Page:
Joseph Bolivar DeLEE (1869-1942)

After J.Whitridge Williams (1866-1931), DeLEE was arguably the next most influential American obstetrician of the early 20th Century. He authored a popular textbook in 1913, but his role as editor of the "Yearbook of Obstetrics" for over 30 years kept his views "in the news" throughout his career.

To most, he is known for his controversial 1920 article "The Prophylactic Forceps Operation", wherein he advocated the earlier use of the forceps and episiotomy in the 2nd Stage; for this, he was roundly condemned by Williams. DeLEE was nonetheless dismayed by the enthusiastic adoption of his technique by obstetricians who were less scrupulous about the indications for intervention. The widespread use of forceps persisted well into the 1980s in many US hospitals, and proved to be a mixed blessing for mothers and their babies.

It is ironic that many of his earlier publications had decried "Meddlesome Midwifery" --a term long-used to describe premature or unnecessary intervention in the birth process. However, DeLEE was never an advocate of "natural childbirth"; indeed, the premise of his life's work was that, in a majority of cases, labor is NOT a normal function:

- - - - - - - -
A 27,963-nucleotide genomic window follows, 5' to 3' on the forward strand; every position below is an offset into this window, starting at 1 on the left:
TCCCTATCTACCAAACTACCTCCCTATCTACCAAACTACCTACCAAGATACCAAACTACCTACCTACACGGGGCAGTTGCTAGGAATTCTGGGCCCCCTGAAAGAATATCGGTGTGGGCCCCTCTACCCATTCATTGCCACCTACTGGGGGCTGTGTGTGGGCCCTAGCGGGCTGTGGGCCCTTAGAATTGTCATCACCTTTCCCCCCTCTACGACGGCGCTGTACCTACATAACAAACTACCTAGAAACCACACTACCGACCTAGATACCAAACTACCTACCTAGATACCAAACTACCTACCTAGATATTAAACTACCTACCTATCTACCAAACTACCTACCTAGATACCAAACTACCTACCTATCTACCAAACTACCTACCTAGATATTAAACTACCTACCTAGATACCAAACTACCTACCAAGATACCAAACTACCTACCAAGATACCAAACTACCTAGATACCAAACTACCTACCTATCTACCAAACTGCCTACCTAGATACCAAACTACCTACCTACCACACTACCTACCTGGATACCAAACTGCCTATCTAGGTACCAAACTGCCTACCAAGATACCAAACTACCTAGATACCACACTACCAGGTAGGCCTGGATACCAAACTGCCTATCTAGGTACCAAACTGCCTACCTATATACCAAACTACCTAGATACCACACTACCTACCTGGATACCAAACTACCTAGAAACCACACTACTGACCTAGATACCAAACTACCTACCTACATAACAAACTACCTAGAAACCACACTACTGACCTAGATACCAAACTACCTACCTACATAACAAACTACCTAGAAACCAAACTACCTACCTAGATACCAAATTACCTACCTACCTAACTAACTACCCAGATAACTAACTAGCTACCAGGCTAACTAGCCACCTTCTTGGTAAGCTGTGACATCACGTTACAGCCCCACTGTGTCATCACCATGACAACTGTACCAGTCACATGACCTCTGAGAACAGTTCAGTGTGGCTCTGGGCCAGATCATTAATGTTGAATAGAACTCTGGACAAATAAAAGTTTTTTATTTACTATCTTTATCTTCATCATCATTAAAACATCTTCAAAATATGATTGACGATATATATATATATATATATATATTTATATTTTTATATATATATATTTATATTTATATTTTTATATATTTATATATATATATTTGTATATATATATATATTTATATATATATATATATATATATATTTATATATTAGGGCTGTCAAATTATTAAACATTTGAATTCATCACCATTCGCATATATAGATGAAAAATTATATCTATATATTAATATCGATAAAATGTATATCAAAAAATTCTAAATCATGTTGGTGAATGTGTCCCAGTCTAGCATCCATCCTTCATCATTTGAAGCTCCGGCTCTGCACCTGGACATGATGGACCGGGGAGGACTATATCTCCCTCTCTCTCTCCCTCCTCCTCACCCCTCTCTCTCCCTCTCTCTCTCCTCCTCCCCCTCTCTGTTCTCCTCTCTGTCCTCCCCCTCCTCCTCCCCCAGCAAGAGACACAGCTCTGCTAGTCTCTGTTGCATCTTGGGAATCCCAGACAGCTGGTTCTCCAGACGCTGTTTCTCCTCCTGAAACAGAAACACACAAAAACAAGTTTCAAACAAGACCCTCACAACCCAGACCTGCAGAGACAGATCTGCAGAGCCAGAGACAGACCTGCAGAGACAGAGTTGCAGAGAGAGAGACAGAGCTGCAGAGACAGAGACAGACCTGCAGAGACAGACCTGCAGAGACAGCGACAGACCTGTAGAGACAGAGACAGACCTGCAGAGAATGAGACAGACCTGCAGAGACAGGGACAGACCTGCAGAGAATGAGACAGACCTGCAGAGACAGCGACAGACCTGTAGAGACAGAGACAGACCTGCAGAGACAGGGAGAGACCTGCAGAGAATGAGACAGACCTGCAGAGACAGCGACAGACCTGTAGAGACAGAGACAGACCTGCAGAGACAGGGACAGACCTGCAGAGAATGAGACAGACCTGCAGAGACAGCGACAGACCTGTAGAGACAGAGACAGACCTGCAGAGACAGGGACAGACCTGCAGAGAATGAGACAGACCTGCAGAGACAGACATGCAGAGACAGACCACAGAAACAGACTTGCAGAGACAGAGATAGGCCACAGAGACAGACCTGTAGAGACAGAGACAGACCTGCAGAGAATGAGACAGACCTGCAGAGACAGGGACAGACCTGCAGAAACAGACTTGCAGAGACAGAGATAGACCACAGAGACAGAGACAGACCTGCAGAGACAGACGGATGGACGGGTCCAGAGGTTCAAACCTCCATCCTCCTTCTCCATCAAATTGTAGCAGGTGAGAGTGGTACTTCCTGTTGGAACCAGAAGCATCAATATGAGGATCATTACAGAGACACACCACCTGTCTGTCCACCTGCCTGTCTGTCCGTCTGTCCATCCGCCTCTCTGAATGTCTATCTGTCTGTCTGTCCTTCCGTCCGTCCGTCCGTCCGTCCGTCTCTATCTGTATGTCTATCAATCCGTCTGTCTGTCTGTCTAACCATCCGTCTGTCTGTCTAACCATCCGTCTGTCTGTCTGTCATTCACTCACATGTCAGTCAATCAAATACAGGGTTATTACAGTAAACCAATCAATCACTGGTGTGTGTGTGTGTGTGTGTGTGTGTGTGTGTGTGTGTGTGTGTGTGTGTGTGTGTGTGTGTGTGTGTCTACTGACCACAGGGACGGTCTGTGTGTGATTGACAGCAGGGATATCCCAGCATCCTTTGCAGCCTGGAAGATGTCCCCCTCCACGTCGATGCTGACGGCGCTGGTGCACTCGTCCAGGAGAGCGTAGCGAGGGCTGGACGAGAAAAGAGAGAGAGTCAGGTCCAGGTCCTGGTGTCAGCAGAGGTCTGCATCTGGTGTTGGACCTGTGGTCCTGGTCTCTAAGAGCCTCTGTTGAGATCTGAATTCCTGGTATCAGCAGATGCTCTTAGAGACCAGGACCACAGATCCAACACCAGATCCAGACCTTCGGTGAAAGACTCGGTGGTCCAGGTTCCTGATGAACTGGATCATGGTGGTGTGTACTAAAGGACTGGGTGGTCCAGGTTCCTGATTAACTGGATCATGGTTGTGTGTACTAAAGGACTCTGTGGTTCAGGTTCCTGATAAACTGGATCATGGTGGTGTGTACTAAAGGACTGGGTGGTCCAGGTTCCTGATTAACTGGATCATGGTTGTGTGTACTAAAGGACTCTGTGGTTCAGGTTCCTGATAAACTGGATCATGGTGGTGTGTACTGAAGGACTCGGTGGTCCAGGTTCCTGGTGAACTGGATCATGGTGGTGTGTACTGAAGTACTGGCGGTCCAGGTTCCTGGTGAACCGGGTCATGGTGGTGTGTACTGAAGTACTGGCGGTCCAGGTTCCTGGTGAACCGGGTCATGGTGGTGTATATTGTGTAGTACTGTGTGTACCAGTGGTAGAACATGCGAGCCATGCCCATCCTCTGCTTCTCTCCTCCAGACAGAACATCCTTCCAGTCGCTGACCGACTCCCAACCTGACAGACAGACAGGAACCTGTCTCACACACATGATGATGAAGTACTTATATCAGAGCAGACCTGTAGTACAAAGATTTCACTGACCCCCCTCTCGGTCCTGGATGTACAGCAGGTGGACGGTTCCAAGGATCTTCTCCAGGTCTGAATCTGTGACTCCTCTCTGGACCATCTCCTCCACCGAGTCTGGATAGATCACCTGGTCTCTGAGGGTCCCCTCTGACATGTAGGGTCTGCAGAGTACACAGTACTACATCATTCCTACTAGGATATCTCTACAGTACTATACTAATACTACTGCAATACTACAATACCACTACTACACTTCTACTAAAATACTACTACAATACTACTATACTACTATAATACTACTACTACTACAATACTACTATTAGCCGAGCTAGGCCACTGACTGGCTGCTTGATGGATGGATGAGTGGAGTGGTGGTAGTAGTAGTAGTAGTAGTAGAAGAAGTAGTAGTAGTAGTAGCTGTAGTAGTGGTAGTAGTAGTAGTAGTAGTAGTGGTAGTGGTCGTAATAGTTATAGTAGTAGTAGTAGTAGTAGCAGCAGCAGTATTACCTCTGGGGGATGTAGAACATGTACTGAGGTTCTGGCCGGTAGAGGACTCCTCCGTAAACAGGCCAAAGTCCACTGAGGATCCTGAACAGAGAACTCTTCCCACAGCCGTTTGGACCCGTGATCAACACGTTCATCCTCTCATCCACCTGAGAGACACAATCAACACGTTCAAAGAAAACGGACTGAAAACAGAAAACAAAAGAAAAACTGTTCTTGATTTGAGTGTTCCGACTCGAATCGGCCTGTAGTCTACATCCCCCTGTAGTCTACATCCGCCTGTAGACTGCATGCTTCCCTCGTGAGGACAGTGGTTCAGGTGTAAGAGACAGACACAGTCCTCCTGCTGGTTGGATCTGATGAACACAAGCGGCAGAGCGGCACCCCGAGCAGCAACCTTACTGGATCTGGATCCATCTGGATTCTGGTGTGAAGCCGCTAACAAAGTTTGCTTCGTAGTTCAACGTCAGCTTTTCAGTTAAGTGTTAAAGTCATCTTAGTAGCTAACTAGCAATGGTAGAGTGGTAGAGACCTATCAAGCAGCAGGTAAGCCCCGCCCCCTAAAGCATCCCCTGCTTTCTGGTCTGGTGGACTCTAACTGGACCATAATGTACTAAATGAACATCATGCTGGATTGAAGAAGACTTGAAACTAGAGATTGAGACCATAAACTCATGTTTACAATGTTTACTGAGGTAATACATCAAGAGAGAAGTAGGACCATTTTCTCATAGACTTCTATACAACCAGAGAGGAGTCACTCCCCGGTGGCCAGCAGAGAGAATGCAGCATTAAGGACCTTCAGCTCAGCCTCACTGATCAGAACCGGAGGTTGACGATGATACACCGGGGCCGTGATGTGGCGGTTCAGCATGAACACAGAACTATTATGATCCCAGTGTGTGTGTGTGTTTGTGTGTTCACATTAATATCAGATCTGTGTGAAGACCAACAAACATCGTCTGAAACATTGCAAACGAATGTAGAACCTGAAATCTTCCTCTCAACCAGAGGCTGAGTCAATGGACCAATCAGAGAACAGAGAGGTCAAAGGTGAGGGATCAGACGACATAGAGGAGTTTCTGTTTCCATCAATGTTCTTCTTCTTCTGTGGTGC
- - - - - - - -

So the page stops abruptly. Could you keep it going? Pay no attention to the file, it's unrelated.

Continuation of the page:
...the author is convinced...that not until the pathologic dignity of obstetrics is fully recognized may we hope for any considerable reduction of the mortality and morbidity of childbirth.

To this end, he believed that pregnancy and delivery should be managed by well-trained doctors, preferably in hospitals. Along with most American obstetricians of his era, he campaigned actively against traditional midwivery: Progress Toward Ideal Obstetrics.